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Clingier? Silkier? It's All in the Catalyst, Says Chemist
Story posted July 28, 2006
When Professor of Chemistry Rick Broene shops for shampoo, he has all the advantages of his profession. He can scan the list of largely man-made ingredients and know exactly what he is using.
One chemical in particular often catches his attention: a derivative of a petroleum distillate called dodecyl sulfate.
It’s a product that shampoo manufacturers claim makes hair “silkier.” The same petroleum distillate puts the “cling” in Glad® Wrap. More importantly, says Broene, it has brought his research into a whole new area.
Broene, an organometallic chemist, has spent the past two years developing new catalysts that streamline the process of forming what are known chemically as alpha olefins - the precursors to hair silkeners or clingier plastics.
The synthetic molecules are formed through a common process known as polymerization, in which large molecules are formed by combining smaller molecules in a regular pattern. In this case, two six-carbon molecules combine to give one twelve-carbon molecule. The olefin (a carbon-carbon double bond) is in the first, or alpha, position.
“Previously,” notes Broene, “scientists were able to put the olefin in the middle, or elsewhere, but no one had been able to make it favor the end of the chain. This created a lot of waste. What I did was to develop a catalyst – a metal supported by various organic molecules – that would speed up the reaction and also cause better selectivity for the alpha olefin. The result is a better yield of alpha olefins with less waste.”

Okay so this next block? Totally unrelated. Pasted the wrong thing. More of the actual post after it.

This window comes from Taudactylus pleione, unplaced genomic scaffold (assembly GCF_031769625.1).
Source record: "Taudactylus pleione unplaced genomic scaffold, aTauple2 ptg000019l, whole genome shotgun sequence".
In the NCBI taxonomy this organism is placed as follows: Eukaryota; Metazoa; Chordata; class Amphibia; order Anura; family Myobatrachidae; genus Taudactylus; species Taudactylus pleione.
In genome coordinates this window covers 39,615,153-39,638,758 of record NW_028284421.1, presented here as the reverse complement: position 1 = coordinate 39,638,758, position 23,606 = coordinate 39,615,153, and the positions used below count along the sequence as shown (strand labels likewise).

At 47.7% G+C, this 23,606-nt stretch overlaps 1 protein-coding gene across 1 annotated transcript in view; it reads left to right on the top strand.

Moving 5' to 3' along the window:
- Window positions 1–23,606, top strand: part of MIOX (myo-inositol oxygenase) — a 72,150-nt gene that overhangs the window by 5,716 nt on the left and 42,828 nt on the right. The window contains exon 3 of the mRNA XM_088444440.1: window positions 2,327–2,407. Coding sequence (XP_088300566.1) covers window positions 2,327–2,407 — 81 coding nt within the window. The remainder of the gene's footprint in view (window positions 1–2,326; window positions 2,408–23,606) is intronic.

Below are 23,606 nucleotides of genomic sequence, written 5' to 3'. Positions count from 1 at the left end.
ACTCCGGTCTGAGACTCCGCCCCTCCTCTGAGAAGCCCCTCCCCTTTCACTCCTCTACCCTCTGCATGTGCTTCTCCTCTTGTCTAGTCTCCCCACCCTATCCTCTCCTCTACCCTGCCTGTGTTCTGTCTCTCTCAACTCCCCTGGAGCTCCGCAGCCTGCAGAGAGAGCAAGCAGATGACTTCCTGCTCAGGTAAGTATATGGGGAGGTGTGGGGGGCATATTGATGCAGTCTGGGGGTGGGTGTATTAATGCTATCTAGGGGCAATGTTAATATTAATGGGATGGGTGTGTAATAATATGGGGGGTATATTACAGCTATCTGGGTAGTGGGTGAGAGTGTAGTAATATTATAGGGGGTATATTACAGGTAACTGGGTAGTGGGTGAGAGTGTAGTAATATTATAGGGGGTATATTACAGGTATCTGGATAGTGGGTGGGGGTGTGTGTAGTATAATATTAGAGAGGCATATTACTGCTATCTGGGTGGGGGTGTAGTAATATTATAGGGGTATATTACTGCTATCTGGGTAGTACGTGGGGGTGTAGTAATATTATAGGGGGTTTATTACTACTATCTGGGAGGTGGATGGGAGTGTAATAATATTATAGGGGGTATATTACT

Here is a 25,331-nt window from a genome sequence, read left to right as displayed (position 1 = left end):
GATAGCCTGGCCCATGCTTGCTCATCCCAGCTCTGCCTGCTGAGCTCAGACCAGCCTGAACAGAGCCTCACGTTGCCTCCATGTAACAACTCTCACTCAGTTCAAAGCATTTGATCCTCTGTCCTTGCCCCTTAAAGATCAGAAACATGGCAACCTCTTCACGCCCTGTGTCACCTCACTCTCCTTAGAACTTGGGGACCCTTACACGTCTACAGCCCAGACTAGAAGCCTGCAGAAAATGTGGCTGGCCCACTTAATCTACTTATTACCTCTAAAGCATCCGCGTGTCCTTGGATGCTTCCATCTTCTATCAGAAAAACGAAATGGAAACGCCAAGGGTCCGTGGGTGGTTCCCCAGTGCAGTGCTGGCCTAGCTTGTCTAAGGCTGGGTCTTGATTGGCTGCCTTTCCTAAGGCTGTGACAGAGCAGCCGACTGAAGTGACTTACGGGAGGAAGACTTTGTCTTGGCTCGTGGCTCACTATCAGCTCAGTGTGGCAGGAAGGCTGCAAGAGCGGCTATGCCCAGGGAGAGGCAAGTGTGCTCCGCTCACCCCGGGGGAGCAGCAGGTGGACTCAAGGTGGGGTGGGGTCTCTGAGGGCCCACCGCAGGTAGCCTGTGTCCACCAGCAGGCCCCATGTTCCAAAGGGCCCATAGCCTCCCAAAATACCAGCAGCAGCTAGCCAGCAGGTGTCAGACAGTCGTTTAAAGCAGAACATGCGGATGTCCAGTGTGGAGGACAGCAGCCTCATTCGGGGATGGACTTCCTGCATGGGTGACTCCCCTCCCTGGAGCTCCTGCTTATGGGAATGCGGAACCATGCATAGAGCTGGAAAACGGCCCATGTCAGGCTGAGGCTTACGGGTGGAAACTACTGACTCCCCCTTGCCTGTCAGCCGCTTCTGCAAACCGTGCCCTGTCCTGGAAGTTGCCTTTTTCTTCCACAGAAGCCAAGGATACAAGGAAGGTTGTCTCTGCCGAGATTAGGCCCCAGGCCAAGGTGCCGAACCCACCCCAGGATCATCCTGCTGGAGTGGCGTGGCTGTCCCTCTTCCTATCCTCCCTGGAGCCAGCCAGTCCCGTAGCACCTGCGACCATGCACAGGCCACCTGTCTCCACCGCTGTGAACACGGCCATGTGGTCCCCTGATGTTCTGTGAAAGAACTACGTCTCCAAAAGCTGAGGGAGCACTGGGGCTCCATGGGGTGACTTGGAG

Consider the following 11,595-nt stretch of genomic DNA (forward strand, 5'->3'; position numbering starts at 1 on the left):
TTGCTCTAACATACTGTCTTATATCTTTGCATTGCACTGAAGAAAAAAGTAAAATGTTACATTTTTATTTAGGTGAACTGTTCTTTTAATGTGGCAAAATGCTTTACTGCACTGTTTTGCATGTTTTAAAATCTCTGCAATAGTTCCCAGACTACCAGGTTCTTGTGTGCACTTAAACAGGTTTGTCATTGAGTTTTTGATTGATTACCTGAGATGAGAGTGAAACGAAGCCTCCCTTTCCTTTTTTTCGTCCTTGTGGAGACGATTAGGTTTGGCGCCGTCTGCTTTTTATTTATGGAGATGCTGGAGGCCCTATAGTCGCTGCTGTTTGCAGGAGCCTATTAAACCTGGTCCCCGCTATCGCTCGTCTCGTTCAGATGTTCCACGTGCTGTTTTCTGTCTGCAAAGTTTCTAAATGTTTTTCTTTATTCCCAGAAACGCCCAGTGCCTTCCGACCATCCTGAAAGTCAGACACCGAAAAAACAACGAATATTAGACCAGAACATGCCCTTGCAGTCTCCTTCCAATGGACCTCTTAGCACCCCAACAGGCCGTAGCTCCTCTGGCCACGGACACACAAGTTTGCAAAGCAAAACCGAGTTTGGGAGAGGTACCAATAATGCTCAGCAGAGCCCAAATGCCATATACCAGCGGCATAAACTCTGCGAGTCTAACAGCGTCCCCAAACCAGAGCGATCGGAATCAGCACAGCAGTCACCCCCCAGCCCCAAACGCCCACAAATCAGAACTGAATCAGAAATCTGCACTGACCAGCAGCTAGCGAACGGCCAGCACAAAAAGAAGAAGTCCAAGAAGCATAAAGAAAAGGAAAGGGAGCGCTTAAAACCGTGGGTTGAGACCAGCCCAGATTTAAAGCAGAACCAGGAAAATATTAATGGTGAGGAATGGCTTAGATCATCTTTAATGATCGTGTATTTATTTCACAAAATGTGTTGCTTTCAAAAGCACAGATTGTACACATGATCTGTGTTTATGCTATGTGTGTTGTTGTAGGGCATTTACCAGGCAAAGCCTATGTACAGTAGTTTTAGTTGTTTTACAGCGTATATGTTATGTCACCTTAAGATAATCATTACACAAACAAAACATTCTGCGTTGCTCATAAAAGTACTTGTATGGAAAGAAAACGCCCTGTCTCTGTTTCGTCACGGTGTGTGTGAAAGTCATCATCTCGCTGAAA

While the commercial potential of his discovery might be promising, Broene is actually more interested in the catalytic ingredients than he is the actual product they help to create.
The catalyst he ultimately used was cobalt, a metal found on the right side of the periodic table (late-transition metals). Until recently, much of Broene’s research has centered on metals that are found on the left side of the periodic table.
"Late-transition metals tend to be less oxygen-reactive and less water-reactive, so my students might have an easier time working with them than with the early-transition metals,” says Broene, who has involved over 40 undergraduate students in his work since coming to Bowdoin in 1993.
This summer, four Bowdoin student researchers are working in Broene’s lab – two of whom are concentrating on improving the alpha olefin catalyst.
“We’re trying to modify the catalyst to get better results than what we got in our first successful steps,” says Broene. “We know that bigger supporting molecules for this catalyst cause us to get less selectivity, so we’re trying to make the things that stabilize our catalyst be as small as possible.
“Hopefully we’ll find something. Or maybe we’ll find something new. That is what science is about: Being a careful enough observer to realize that if the reaction didn’t do what you wanted it to do, perhaps it did something more interesting.”
Broene’s findings on alpha olefins were published in the Journal of the American Chemical Society in 2005.
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